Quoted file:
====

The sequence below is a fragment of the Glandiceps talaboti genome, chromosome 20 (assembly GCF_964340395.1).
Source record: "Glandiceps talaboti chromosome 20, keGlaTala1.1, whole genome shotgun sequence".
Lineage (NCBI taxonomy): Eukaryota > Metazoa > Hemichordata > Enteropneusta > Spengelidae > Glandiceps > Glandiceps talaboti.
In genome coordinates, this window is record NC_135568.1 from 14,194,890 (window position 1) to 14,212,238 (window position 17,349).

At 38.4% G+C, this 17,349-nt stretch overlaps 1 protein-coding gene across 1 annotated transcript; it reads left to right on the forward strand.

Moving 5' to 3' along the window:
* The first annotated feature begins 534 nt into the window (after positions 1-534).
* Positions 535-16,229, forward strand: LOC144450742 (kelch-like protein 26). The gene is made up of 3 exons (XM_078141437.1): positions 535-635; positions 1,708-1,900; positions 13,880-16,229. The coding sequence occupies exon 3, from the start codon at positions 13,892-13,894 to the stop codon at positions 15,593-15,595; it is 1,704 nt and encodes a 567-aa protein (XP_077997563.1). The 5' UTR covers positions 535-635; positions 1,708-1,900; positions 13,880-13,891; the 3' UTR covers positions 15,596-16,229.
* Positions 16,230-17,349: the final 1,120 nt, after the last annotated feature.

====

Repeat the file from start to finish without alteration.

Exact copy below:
The sequence below is a fragment of the Glandiceps talaboti genome, chromosome 20 (assembly GCF_964340395.1).
Source record: "Glandiceps talaboti chromosome 20, keGlaTala1.1, whole genome shotgun sequence".
Lineage (NCBI taxonomy): Eukaryota > Metazoa > Hemichordata > Enteropneusta > Spengelidae > Glandiceps > Glandiceps talaboti.
In genome coordinates, this window is record NC_135568.1 from 14,194,890 (window position 1) to 14,212,238 (window position 17,349).

At 38.4% G+C, this 17,349-nt stretch overlaps 1 protein-coding gene across 1 annotated transcript; it reads left to right on the forward strand.

Moving 5' to 3' along the window:
* The first annotated feature begins 534 nt into the window (after positions 1-534).
* Positions 535-16,229, forward strand: LOC144450742 (kelch-like protein 26). The gene is made up of 3 exons (XM_078141437.1): positions 535-635; positions 1,708-1,900; positions 13,880-16,229. The coding sequence occupies exon 3, from the start codon at positions 13,892-13,894 to the stop codon at positions 15,593-15,595; it is 1,704 nt and encodes a 567-aa protein (XP_077997563.1). The 5' UTR covers positions 535-635; positions 1,708-1,900; positions 13,880-13,891; the 3' UTR covers positions 15,596-16,229.
* Positions 16,230-17,349: the final 1,120 nt, after the last annotated feature.